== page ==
I think the answer to that is obvious. Yes.

Whether the latter characterization, as allowing (let’s say “plenary”) power over all manner of economic activity requiring federal permits, is found in this language depends upon whether the greens would sue to ensure the letter of the 707(a) authority is followed, and prevail. Now we are speculating. But I speculate yes they would, and their record and that of the courts is that they would prevail more often than not.

Remember. The 1990 Clean Air Act Amendments brought “certainty”. Then EPA started to get clever, and the greens litigious, with the New Source Review provisions. Certainty, lost. I suggest that no one familiar with that progression quickly dismisses the above language as a new, substantial threat.

Then we turn to the world before Massachusetts v. EPA “global warming” case which suddenly divined that, well, golly, EPA can regulate carbon dioxide as a pollutant. Compare that to the world after that opinion, which reminds and affirms that – even though the notion of covering CO2 as a “pollutant” under the CAA was debated in 1990, and rejected – once the greens and the courts get together, with a little assist from an activist administration and EPA, we know how things turn out. Far less ambiguity has been tortured by the courts, including now the Supremes (you gotta read Scalia’s Mass. V. EPA dissent), into confessing to things that previously were dismissed far more rakishly than Ed dismisses the concerns expressed by the Washington Examiner and Sen. Vitter.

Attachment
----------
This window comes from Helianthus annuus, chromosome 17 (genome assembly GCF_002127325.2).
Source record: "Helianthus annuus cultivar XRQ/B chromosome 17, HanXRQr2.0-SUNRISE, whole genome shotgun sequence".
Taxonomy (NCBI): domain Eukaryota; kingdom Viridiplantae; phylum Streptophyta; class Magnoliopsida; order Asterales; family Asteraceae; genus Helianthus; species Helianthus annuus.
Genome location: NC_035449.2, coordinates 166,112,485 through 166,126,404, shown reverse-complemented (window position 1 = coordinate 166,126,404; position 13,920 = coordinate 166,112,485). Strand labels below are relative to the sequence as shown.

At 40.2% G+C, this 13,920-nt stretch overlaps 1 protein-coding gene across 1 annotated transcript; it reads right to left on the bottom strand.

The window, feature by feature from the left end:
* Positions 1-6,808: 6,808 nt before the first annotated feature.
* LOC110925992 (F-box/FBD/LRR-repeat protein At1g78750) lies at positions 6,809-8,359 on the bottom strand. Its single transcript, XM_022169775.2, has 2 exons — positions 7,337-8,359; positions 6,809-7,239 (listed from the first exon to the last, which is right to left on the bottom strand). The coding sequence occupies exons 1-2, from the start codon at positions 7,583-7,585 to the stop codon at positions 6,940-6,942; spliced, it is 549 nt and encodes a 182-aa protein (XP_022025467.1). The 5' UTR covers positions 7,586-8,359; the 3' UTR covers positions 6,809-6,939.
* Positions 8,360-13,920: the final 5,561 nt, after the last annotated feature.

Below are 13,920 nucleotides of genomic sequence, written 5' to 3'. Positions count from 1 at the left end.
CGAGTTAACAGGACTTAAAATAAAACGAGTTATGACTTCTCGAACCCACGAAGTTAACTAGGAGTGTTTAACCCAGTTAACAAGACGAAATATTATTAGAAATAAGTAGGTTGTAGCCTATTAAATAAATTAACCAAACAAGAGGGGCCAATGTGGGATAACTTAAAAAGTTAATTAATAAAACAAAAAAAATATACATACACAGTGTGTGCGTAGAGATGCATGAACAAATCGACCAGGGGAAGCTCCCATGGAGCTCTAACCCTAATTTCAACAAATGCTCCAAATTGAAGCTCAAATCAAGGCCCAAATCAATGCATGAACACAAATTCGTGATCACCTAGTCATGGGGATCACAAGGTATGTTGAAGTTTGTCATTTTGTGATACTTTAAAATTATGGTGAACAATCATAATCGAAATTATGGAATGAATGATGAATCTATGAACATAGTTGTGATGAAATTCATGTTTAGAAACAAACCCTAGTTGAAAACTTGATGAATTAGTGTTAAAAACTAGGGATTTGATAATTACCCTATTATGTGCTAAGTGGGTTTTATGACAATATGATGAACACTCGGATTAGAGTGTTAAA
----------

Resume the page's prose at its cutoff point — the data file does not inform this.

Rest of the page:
This also reminds us that the authority for an agency to do something is not the same as a requirement that it do something. That is relevant to what I see as a red herring, the idea that this “shall” language does not create any new powers, be they “emergency” or otherwise. Tru, dat. Yet at the same time it also removes any potential question whether any provision in any law which an activist administration now claims is or can be used as a GHG suppression measure is now authorized to be one. Between that and creating new authority is, I suggest, a distinction without a difference.

Remember. The day this law goes into effect, atmospheric concentrations will already be beyond what the law says is acceptable. And nothing that we do could lower them. But pretty well everything we might possibly try is now authorized. EPA doesn’t even need any new authority to change the acceptable atmospheric concentration from 450 parts per million from to 350. It’s on. All laws on the books are now interpreted, consistent with legislative intent, as tools to reduce or avoid GHG emissions in the name of lowering a global concentration.

This is why I suggest context is so important to understanding the meaning of this language.